It’s nice when acts thank you privately, or publically, but I’m only a wee cog in the wheel. It does mean a lot when a listener thanks me for introducing them to a band or song. That possibly means more as I’ve achieved what I set out to do.

How important do you think social media is for artists & bands these days?

It’s incredibly important if used well. They need to remember that social media is an opportunity to engage with their fans, not just for selling their product. A lot of acts are guilty of using social media to spam other accounts… far better to post great content that grows organically.

Do you think it’s important for artists to support each other in the current industry?

Totally. Even when it comes to playing gigs, a lot of acts might only tell people about their own performance, when all the acts on a bill should be working together to maximise the publicity. It’s great when one band shares content from other bands on social media if they think their own following would appreciate it. Also, one band can learn a lot from the experiences of another.

Music festivals… what’s your best memory of one?

I’ve been to loads over the years and my memories do tend to merge into one! I tend to be working at most festivals I go to, so it’s a different experience now. My first festival experiences were Reading back in the 80s, and then going to Glastonbury for the first time. I really like the vibe at Wickerman, but T In The Park has probably given me the most enjoyment over the years. Folk always complain about the T In The Park line-up, but I do think there is something for everyone. No one is forcing you to see a band you don’t like! Personally, I like the opportunity to see something I wouldn’t normally see, like The Saturdays or The Wanted in previous years.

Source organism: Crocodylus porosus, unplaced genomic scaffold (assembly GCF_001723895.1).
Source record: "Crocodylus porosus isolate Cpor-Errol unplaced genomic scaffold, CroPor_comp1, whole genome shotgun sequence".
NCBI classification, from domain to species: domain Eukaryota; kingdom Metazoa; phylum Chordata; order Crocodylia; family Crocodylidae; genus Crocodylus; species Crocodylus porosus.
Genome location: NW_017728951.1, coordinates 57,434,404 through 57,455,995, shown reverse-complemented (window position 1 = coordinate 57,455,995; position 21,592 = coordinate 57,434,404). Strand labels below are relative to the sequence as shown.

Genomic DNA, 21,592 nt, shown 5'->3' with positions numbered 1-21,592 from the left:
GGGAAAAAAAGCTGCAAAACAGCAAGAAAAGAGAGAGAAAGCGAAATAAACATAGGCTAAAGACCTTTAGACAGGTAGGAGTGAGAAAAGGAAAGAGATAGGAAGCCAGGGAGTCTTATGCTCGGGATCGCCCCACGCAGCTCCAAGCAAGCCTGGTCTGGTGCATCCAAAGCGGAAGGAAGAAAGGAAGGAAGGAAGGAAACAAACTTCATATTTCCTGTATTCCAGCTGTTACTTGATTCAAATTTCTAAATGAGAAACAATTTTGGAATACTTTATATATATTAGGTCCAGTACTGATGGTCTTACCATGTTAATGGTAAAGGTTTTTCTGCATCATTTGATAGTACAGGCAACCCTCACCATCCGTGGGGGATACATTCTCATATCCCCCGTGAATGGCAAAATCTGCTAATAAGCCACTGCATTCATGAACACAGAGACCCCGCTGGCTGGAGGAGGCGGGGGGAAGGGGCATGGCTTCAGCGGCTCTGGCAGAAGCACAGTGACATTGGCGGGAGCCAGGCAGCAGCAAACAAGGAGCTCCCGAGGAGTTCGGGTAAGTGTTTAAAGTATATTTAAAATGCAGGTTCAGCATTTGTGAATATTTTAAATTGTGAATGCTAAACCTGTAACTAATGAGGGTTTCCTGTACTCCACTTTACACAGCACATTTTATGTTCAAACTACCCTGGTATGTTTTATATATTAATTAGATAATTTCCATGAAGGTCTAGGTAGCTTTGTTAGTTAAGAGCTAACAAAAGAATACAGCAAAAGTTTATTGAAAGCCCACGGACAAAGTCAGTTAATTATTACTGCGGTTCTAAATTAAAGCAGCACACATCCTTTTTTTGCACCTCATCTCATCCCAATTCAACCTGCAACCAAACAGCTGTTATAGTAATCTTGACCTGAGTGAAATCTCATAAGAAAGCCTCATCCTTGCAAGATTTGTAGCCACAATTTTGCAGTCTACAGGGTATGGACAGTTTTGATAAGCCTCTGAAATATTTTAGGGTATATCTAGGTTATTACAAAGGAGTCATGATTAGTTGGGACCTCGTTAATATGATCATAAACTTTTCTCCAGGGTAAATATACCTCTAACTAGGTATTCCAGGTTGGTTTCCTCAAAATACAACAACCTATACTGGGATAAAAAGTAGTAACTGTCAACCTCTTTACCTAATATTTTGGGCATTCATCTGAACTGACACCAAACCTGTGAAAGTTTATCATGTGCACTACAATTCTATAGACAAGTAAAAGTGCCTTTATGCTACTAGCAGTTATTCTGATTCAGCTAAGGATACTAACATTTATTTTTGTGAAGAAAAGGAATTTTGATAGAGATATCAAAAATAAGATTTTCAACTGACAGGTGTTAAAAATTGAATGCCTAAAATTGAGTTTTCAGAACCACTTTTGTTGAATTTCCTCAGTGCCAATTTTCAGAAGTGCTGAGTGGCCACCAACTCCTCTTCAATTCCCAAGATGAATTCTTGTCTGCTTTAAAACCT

Best gig attended to date, what made it special or memorable?

Impossible question! Usually it will be something that’s still fresh in my head. One of my favourite gigs last year was Monogram at King Tut’s. It’s also pretty special getting the chance to see bigger acts at small venues. Gigs that stand out include The Killers and The stokes at King Tut’s when they were starting out, or Biffy playing the XFM launch a couple of years ago.

Music is obviously a huge part of your life, not just your job, what do you do for fun or to relax when not working?

I don’t get to go on holiday as much as I’d like, but I do enjoy travelling to new places. I also follow Dundee FC….sometimes fun but rarely relaxing!

What’s the best part of your working day?

Trawling through lots of average demos, to find something pretty special. That really makes it all worthwhile.

You’re stuck at home for 3 days with only one album to listen to, what album would you choose?

Sound like hell to me! Maybe Sex Pistols’ Never Mind The Bollocks.

Finally, can you give us two Scottish unsigned Jim Gellatly recommended hot picks for 2016?

It was hard enough coming up with 10 for my ‘10 for 2016’, but Be Charlotte from Dundee is pretty special, I’m expecting big things from her. November Lights are also making some great pop music.

Click to see Jim’s 10 for 2016